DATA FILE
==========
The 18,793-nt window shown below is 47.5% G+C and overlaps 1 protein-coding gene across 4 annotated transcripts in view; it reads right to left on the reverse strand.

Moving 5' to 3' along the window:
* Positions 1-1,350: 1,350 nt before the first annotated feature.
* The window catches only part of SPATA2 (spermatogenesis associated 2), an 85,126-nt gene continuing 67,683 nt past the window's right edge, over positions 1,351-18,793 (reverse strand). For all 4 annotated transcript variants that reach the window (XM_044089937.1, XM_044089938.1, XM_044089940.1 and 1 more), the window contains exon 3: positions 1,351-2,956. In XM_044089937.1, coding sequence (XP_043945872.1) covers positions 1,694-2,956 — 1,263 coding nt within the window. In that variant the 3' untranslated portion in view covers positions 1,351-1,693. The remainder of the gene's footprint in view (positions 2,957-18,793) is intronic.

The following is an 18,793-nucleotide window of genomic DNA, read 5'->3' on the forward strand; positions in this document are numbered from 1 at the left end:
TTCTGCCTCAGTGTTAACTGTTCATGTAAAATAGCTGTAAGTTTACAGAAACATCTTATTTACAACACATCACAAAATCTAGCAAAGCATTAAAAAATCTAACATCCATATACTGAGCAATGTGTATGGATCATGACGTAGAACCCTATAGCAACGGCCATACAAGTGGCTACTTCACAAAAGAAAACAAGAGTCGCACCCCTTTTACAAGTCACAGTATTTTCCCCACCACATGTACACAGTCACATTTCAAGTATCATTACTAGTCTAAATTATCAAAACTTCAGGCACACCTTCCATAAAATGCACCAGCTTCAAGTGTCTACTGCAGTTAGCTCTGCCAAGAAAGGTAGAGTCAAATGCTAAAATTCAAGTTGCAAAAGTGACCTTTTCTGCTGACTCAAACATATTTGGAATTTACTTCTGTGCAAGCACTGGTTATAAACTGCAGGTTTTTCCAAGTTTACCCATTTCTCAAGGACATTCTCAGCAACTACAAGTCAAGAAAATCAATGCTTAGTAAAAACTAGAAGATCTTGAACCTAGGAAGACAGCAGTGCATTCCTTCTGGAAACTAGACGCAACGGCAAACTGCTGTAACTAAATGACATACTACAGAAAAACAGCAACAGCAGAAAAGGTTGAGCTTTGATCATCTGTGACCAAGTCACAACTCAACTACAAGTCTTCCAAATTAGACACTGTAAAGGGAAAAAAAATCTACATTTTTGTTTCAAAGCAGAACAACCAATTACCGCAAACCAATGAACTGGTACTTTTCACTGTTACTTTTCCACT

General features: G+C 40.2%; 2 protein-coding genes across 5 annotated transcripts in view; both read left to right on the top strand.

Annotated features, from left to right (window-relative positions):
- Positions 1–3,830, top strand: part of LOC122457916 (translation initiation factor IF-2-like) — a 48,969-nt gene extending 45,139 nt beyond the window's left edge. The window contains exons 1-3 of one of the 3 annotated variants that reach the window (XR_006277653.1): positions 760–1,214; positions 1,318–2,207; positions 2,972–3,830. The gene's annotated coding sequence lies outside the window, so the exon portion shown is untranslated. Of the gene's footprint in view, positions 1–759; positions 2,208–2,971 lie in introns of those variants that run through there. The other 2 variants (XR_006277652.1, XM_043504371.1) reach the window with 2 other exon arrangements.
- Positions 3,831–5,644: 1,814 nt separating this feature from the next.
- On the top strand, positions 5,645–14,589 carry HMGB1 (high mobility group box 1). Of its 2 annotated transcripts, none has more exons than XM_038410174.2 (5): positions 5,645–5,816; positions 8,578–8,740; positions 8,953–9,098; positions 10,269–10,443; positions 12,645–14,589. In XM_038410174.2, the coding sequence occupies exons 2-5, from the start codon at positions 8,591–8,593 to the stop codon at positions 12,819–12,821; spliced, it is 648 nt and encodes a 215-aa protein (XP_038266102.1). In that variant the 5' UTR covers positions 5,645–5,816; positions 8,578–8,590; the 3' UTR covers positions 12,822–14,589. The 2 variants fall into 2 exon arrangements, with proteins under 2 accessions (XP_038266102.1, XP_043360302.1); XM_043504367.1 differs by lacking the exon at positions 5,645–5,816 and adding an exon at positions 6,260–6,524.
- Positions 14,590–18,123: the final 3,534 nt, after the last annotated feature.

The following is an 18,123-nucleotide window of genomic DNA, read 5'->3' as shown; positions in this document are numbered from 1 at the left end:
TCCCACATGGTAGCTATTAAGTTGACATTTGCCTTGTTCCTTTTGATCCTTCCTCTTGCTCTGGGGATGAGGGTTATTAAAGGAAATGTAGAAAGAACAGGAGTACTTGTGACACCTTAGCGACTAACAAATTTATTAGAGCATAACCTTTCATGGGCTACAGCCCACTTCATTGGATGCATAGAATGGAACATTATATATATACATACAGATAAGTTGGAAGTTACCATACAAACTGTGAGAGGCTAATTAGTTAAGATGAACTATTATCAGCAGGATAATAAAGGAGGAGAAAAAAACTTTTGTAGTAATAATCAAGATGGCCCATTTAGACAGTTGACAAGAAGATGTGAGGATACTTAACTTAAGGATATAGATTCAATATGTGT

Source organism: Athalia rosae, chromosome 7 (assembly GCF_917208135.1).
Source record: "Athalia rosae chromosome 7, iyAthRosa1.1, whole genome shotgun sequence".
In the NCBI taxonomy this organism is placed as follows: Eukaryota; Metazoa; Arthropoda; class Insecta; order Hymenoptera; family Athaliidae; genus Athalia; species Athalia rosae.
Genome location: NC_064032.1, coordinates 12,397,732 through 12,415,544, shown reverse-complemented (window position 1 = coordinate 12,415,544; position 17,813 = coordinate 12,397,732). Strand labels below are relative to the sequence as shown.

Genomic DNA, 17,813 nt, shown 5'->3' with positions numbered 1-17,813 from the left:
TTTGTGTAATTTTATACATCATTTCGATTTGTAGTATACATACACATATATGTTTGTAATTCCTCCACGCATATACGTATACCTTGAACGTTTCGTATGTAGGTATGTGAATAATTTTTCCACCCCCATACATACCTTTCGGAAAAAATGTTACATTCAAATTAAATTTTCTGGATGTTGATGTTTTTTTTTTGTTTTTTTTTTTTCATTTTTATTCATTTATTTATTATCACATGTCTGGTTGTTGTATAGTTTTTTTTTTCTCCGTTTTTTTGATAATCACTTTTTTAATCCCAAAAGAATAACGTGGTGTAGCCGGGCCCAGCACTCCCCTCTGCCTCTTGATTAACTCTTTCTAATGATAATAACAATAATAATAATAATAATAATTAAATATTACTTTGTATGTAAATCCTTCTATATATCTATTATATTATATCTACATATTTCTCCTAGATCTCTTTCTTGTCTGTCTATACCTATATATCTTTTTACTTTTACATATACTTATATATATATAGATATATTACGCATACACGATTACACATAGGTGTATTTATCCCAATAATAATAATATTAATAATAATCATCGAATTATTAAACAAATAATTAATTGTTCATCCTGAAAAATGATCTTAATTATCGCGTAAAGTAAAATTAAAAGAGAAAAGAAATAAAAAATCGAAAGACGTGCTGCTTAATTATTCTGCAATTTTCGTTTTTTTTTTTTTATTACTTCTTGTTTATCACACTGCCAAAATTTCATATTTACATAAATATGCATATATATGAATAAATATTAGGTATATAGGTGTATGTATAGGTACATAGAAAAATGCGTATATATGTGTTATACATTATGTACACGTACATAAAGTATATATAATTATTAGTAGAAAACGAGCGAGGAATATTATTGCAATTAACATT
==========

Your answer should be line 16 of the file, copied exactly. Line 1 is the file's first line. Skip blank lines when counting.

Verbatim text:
Source record: "Athalia rosae chromosome 7, iyAthRosa1.1, whole genome shotgun sequence".